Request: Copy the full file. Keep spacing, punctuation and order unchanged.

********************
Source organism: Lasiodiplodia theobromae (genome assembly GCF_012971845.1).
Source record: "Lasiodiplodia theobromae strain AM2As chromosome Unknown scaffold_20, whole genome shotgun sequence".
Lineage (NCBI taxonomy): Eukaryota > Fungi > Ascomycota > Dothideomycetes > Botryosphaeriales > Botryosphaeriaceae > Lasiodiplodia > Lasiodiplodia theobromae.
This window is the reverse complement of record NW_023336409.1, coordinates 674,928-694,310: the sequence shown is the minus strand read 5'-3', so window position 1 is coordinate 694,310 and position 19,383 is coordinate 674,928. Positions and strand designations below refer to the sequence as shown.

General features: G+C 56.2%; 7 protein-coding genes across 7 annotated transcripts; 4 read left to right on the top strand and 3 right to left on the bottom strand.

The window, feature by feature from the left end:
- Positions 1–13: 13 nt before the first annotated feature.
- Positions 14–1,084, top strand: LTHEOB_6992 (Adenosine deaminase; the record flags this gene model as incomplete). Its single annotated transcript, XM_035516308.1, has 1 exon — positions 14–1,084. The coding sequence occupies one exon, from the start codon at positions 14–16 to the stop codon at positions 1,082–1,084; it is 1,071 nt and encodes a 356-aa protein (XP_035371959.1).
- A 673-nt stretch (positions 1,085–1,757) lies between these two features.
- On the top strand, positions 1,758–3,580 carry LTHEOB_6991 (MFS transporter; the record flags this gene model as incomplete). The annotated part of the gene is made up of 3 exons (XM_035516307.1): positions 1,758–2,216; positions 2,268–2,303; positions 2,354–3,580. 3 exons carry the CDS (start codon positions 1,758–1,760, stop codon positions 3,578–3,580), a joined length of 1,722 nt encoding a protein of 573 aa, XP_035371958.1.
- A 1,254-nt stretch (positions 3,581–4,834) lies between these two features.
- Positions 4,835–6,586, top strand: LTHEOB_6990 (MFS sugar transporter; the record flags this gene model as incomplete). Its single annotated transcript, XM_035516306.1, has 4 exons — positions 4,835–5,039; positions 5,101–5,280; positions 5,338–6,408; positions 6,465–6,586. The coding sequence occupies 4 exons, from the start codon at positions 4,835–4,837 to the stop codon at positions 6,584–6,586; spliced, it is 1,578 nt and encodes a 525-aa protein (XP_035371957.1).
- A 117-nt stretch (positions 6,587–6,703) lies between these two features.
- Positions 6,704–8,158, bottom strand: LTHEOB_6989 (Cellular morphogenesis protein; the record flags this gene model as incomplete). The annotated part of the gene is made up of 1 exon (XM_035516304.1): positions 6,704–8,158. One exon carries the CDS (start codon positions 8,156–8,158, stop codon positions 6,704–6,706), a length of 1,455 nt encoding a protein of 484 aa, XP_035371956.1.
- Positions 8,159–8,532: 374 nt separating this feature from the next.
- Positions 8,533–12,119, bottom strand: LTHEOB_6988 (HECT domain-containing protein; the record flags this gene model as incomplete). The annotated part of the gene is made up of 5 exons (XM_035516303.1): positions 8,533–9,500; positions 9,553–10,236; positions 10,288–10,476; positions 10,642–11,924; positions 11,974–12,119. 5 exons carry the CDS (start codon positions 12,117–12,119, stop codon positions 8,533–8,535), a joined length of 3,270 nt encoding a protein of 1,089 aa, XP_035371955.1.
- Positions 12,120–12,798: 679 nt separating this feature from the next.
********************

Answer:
Source organism: Lasiodiplodia theobromae (genome assembly GCF_012971845.1).
Source record: "Lasiodiplodia theobromae strain AM2As chromosome Unknown scaffold_20, whole genome shotgun sequence".
Lineage (NCBI taxonomy): Eukaryota > Fungi > Ascomycota > Dothideomycetes > Botryosphaeriales > Botryosphaeriaceae > Lasiodiplodia > Lasiodiplodia theobromae.
This window is the reverse complement of record NW_023336409.1, coordinates 674,928-694,310: the sequence shown is the minus strand read 5'-3', so window position 1 is coordinate 694,310 and position 19,383 is coordinate 674,928. Positions and strand designations below refer to the sequence as shown.

General features: G+C 56.2%; 7 protein-coding genes across 7 annotated transcripts; 4 read left to right on the top strand and 3 right to left on the bottom strand.

The window, feature by feature from the left end:
- Positions 1–13: 13 nt before the first annotated feature.
- Positions 14–1,084, top strand: LTHEOB_6992 (Adenosine deaminase; the record flags this gene model as incomplete). Its single annotated transcript, XM_035516308.1, has 1 exon — positions 14–1,084. The coding sequence occupies one exon, from the start codon at positions 14–16 to the stop codon at positions 1,082–1,084; it is 1,071 nt and encodes a 356-aa protein (XP_035371959.1).
- A 673-nt stretch (positions 1,085–1,757) lies between these two features.
- On the top strand, positions 1,758–3,580 carry LTHEOB_6991 (MFS transporter; the record flags this gene model as incomplete). The annotated part of the gene is made up of 3 exons (XM_035516307.1): positions 1,758–2,216; positions 2,268–2,303; positions 2,354–3,580. 3 exons carry the CDS (start codon positions 1,758–1,760, stop codon positions 3,578–3,580), a joined length of 1,722 nt encoding a protein of 573 aa, XP_035371958.1.
- A 1,254-nt stretch (positions 3,581–4,834) lies between these two features.
- Positions 4,835–6,586, top strand: LTHEOB_6990 (MFS sugar transporter; the record flags this gene model as incomplete). Its single annotated transcript, XM_035516306.1, has 4 exons — positions 4,835–5,039; positions 5,101–5,280; positions 5,338–6,408; positions 6,465–6,586. The coding sequence occupies 4 exons, from the start codon at positions 4,835–4,837 to the stop codon at positions 6,584–6,586; spliced, it is 1,578 nt and encodes a 525-aa protein (XP_035371957.1).
- A 117-nt stretch (positions 6,587–6,703) lies between these two features.
- Positions 6,704–8,158, bottom strand: LTHEOB_6989 (Cellular morphogenesis protein; the record flags this gene model as incomplete). The annotated part of the gene is made up of 1 exon (XM_035516304.1): positions 6,704–8,158. One exon carries the CDS (start codon positions 8,156–8,158, stop codon positions 6,704–6,706), a length of 1,455 nt encoding a protein of 484 aa, XP_035371956.1.
- Positions 8,159–8,532: 374 nt separating this feature from the next.
- Positions 8,533–12,119, bottom strand: LTHEOB_6988 (HECT domain-containing protein; the record flags this gene model as incomplete). The annotated part of the gene is made up of 5 exons (XM_035516303.1): positions 8,533–9,500; positions 9,553–10,236; positions 10,288–10,476; positions 10,642–11,924; positions 11,974–12,119. 5 exons carry the CDS (start codon positions 12,117–12,119, stop codon positions 8,533–8,535), a joined length of 3,270 nt encoding a protein of 1,089 aa, XP_035371955.1.
- Positions 12,120–12,798: 679 nt separating this feature from the next.